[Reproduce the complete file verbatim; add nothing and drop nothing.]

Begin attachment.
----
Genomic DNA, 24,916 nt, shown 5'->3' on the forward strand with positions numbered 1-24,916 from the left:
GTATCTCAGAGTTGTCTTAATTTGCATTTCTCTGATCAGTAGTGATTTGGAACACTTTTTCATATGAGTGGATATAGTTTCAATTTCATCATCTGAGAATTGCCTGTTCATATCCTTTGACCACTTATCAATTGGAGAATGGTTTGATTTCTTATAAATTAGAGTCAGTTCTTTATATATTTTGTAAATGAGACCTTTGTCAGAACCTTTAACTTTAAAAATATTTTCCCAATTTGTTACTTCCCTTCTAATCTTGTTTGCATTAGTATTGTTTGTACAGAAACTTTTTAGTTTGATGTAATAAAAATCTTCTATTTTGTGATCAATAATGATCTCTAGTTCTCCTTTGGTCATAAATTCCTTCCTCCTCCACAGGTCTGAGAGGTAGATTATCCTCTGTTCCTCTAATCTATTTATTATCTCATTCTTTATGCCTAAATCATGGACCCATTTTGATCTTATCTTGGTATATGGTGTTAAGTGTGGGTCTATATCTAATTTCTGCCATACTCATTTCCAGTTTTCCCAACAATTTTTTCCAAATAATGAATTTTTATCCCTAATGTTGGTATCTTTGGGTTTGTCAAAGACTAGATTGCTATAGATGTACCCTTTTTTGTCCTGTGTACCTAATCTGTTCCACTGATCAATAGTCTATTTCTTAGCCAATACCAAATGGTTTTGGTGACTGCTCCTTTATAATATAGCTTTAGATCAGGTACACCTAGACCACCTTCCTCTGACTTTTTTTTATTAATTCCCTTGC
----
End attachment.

Genomic DNA, 24,916 nt, shown 5'->3' on the forward strand with positions numbered 1-24,916 from the left:
GTATCTCAGAGTTGTCTTAATTTGCATTTCTCTGATCAGTAGTGATTTGGAACACTTTTTCATATGAGTGGATATAGTTTCAATTTCATCATCTGAGAATTGCCTGTTCATATCCTTTGACCACTTATCAATTGGAGAATGGTTTGATTTCTTATAAATTAGAGTCAGTTCTTTATATATTTTGTAAATGAGACCTTTGTCAGAACCTTTAACTTTAAAAATATTTTCCCAATTTGTTACTTCCCTTCTAATCTTGTTTGCATTAGTATTGTTTGTACAGAAACTTTTTAGTTTGATGTAATAAAAATCTTCTATTTTGTGATCAATAATGATCTCTAGTTCTCCTTTGGTCATAAATTCCTTCCTCCTCCACAGGTCTGAGAGGTAGATTATCCTCTGTTCCTCTAATCTATTTATTATCTCATTCTTTATGCCTAAATCATGGACCCATTTTGATCTTATCTTGGTATATGGTGTTAAGTGTGGGTCTATATCTAATTTCTGCCATACTCATTTCCAGTTTTCCCAACAATTTTTTCCAAATAATGAATTTTTATCCCTAATGTTGGTATCTTTGGGTTTGTCAAAGACTAGATTGCTATAGATGTACCCTTTTTTGTCCTGTGTACCTAATCTGTTCCACTGATCAATAGTCTATTTCTTAGCCAATACCAAATGGTTTTGGTGACTGCTCCTTTATAATATAGCTTTAGATCAGGTACACCTAGACCACCTTCCTCTGACTTTTTTTTATTAATTCCCTTGC